U.S. economy adds 146K jobs, jobless rate falls to 4-year low of 7.7 percent; Sandy minor factor: “The U.S. economy added 146,000 jobs in November and the unemployment rate fell to 7.7 percent, the lowest since December 2008. The government said Superstorm Sandy had only a minimal effect on the figures.” (Washington Post)

DeMint marks a new, sharper edge for Heritage: “When the Heritage Foundation set up shop in a red-brick Capitol Hill townhouse more than three decades ago, it represented the cutting edge of conservative thought. Ronald Reagan himself once lauded it as “that feisty new kid on the conservative block.” Now, as the think tank hands over its leadership to Sen. Jim DeMint (R-S.C.), a tea party icon known more for his confrontational political style than his policy chops, the question is whether Heritage can catch up to the movement it once helped lead.” (Washington Post)

Jim DeMint says move to Heritage ‘a homecoming,’ won’t politicize policy work. (Washington Post)

Think tankers: Let’s all jump off the “fiscal cliff”: With less than four weeks left, reaching an agreement to avoid the negative short-term economic impact of the so-called fiscal cliff might be beyond the ability of the strained U.S. political system. Just kicking the can down the road, averting the more than $600 billion in automatic spending cuts and tax increases scheduled to take effect in January, requires one side to give ground on a core belief: either for Democrats to allow an extension of lower tax rates on top earners or for Republicans to accept a return to higher rates for those taxpayers. It is time to consider a backup plan. (Bloomberg)  

Politico’s Arena asks: The numbers are staggering. President Barack Obama raised $1.123 billion this presidential election, according to reports, while Mitt Romney raised $1.019 billion, making it the most expensive presidential election in history. What do these numbers say about the way campaign fundraising has changed?  Are these changes positive, or should leaders work toward making elections less expensive?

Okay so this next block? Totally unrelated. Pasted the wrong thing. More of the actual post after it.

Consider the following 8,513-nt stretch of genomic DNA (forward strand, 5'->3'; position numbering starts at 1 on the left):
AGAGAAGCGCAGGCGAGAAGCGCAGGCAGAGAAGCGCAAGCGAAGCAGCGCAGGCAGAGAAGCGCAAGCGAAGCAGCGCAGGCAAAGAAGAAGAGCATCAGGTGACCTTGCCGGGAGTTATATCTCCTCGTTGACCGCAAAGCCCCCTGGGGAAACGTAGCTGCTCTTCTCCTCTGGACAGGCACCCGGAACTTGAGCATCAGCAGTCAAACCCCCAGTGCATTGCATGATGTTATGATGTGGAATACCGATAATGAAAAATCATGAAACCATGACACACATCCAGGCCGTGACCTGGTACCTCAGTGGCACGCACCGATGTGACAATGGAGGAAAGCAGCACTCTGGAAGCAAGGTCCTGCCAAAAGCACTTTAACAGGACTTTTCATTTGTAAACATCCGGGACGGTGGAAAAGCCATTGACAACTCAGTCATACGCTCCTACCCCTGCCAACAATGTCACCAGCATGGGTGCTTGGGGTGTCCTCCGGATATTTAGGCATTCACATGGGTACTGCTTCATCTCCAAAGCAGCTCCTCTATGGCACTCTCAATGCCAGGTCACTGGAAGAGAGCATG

AEI’s Jonah Goldberg: The Stone truth: Left-wingers are boring. (National Review

Room for Debate asks: On Tuesday, the Senate fell six votes short of ratifying the United Nations Convention on the Rights of Persons With Disabilities. Republicans accounted for all 38 votes that prevented the two-thirds approval necessary for treaty ratification. And yet the treaty is based on the Americans With Disabilities Act, enacted 22 years ago with overwhelming Republican support. Two other U.N. treaties — one on arms trade and one on the Law of the Sea — will come up for a vote soon, and face strong opposition in the Senate. Has the idea of treaties itself become more controversial, or are there just concerns about the particular pacts that face ratification? (New York Times)

Manhattan Institute’s Ben Boychuk: “California’s green fantasy appears to have met cold reality. Perhaps, instead of putting faith in policy gimmicks, Brown and his fellow Democrats can try fiscal discipline sometime.” (New York Post

Manhattan Institute’s Paul Howard and Yevgeniy Feyman: Pushing antibiotics off of their own ‘fiscal cliff.’ (Washington Examiner)